Emperor Joseph II with his generals. I. Brand
The Austrians and Turks fought for centuries for domination in Hungary and in the northern part of the Balkan Peninsula. The wars of the 1699th century were successful for Vienna. According to the Karlovytsky Peace Treaty of 1718, the vast lands of Hungary, Slavonia, Transylvania and Croatia were transferred to Austria. Under the terms of the Peace of Pozharevatsky in XNUMX, the Austrians received Northern Serbia with Belgrade, Northern Bosnia and other lands.
In the 1737th century, Austria and Russia began to coordinate their actions against Turkey. Austro-Turkish wars of 1739–1788 and 1790–1735 were interconnected with the Russian-Turkish wars of 1739-1787 and 1791-1735. The Russians and Austrians acted as allies. War of 1739-1739 was unsuccessful for Austria. At first, the Austrians were able to occupy part of Bosnia, Serbia and Wallachia, but in XNUMX they suffered a heavy defeat near Belgrade and were forced to give up not only the occupied areas, but also Banat and Northern Serbia with Belgrade.
The Vienna court sought to continue the offensive in the Balkans, using the strengthening of Russia and the consistent weakening of the Sublime Port. The Emperor of the Holy Roman Empire, Archduke of Austria and King of Hungary Joseph II concluded an anti-Turkish alliance with the Russian Empress Catherine II. After Petersburg rejected Istanbul's ultimatum demanding the withdrawal of troops from the Crimea, transferring Georgia to Turkey and granting the right to check all Russian ships sailing through the straits, in August 1787 the Porta declared war on Russia. In early 1788, Emperor Joseph II declared war on the Ottoman Empire.
More precisely the fire of enemy artillery, only the fire of its
The Austrian command, led by the archduke himself, gathered a large army of 100. It included Austrian Germans, Serbs, Croats, Hungarians, Romanians, Italians, etc. In addition, the country was hit by an epidemic at that time. Many soldiers were in the infirmaries.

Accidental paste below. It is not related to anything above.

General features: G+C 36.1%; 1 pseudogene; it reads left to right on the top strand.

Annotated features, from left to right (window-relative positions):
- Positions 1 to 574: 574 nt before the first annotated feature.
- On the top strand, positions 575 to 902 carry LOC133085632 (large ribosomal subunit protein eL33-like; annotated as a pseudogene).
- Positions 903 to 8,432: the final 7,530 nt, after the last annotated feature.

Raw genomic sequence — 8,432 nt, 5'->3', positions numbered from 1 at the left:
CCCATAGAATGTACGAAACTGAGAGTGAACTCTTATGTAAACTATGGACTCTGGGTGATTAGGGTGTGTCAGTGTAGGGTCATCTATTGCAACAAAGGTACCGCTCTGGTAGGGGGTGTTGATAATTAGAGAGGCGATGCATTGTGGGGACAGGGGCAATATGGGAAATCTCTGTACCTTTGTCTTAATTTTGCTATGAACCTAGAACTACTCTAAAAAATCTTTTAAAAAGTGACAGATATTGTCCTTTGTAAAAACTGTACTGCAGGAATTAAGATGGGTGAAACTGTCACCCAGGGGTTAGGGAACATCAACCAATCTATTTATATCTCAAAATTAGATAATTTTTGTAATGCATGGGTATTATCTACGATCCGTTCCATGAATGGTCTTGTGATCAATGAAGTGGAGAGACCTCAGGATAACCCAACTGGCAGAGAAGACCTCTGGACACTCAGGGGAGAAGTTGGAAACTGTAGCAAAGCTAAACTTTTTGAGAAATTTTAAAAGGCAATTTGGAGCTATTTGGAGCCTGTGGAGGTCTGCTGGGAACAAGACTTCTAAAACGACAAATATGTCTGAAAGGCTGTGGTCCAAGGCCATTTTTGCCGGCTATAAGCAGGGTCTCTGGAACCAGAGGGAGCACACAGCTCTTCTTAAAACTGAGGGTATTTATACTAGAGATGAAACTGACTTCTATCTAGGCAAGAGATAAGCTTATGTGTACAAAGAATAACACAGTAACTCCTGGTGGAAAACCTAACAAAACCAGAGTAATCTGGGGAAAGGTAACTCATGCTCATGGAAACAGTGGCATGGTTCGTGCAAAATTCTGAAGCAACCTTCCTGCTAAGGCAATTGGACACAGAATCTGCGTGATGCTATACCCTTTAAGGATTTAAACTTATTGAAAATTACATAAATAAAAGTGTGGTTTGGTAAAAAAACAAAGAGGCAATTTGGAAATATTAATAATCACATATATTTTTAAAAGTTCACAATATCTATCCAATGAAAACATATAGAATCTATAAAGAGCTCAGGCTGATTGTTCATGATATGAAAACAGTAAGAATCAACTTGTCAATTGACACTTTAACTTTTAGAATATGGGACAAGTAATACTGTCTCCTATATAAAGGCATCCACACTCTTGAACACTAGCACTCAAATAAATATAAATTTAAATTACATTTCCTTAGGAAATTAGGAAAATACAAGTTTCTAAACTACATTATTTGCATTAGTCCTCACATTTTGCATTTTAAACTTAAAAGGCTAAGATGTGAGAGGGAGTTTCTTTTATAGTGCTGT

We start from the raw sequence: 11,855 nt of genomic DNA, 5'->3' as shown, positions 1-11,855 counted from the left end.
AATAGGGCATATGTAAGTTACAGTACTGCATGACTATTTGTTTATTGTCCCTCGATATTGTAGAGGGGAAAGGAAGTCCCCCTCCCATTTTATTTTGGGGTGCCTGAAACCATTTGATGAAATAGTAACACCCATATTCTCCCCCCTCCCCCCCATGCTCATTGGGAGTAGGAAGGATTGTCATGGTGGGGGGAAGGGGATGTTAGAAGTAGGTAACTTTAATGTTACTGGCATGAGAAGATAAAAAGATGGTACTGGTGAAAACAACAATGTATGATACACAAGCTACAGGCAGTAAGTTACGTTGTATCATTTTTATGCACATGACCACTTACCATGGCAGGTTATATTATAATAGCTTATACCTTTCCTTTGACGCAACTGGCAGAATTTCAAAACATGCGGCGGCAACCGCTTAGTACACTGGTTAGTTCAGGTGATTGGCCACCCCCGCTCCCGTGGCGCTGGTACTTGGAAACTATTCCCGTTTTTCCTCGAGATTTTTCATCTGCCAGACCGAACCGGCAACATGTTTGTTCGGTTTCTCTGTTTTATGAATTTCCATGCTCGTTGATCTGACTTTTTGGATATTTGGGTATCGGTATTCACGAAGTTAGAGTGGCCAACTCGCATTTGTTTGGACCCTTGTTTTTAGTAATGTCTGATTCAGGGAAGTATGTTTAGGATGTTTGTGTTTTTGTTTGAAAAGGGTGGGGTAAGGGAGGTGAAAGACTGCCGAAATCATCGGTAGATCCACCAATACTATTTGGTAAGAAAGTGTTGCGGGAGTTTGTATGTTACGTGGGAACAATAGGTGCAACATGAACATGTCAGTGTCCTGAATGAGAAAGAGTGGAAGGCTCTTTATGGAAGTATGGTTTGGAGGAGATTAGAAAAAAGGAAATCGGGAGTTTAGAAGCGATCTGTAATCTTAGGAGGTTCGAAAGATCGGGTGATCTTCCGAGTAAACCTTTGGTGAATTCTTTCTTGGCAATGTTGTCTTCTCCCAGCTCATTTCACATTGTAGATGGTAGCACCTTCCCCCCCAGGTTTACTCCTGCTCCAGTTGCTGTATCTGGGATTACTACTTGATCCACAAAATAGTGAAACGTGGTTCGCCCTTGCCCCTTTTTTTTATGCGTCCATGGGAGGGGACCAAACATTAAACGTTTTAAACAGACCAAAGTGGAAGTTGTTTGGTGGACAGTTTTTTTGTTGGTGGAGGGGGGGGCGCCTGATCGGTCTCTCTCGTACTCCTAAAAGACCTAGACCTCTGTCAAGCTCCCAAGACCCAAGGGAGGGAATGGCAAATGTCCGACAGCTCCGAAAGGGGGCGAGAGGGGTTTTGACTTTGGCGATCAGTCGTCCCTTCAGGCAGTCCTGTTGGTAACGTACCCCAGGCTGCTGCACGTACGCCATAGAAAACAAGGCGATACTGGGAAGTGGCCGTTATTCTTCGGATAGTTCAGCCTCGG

The imperial troops reached the city of Caransebes, which was located on Romanian territory. On the evening of September 17, 1787, a cavalry detachment advancing in the vanguard crossed the Timis River. The hussars did not find the enemy. But they met a gypsy camp. They bought several barrels of alcohol from them. Exuberant fun began.
While the cavalrymen were resting, an infantry company came out to them. The Marines offered to share the drinks. The tipsy cavalrymen refused to share. In the course of the squabble that began, someone opened "friendly" fire. It is worth noting that even in the modern era, despite the development of military technologies, a significant number of soldiers die from friendly fire. So, during the Iraqi campaign ("Desert Storm"), the Americans lost in this way every fifth soldier.
The night skirmish of drunken soldiers grew into a common tragedy. Some of the soldiers fled from their opponents. There were shouts: "Turks!" The army, which was in the middle of the night march, was in panic. Everyone believed that the enemy was threatening them, and the battle had already begun. The regiments began to shoot at each other, mistaking their own for the enemy. The situation was aggravated by the fact of the multinationality of the troops. The Slavs did not understand the orders of the German officers. Slavonian border guards, irregular troops from the Slavs who lived on the border (like our Cossacks), were mistaken for the Ottoman cavalry. Some of the officers ordered the artillery to open fire on their cavalry. It seemed to many that the enemy cavalry was already inside the battle formations.
Thus, the night march turned into a "battle" due to management errors and a number of misunderstandings. The army took the fight and fought with itself, then the demoralized crowds fled. In the general confusion, the army nearly lost its emperor. Joseph tried to stop the panic, but was thrown from his horse and fell into a ditch. By morning, the army scattered.
Two days later, the Ottoman army led by the vizier Yusuf Pasha came to Karansebesh. The Turks did not find the enemy, but they found wounded and killed, abandoned supplies. The Ottomans easily took Caransebes.
The Austrians lost about 2 thousand people killed, wounded and captured. Some of the soldiers fled. Obviously, this shameful failure allowed the Austrians to mobilize. In 1789, the Austrian corps under the command of the Prince of Coburg helped Alexander Suvorov defeat the Ottomans in the battles of Focsani and Rymnik. Then Field Marshal Ernst Laudon drove the enemy out of Banat and recaptured Belgrade, Craiova. Coburgsky's troops entered Bucharest. In 1790, the Austrians launched an offensive on the territory of modern Romania.
However, in February 1790, Emperor Joseph II died. Vienna was concerned about the revolution in France and sought to concentrate attention and forces on a new front. Also, Prussia, behind which England stood, pressed on Vienna. Therefore, the new emperor Leopold II decided to make peace with Turkey.
An armistice was signed in September 1790. In August 1791, the Treaty of Sistov was signed. Vienna returned almost all the occupied territories to the Ottomans, having received only the fortress of Orsovo.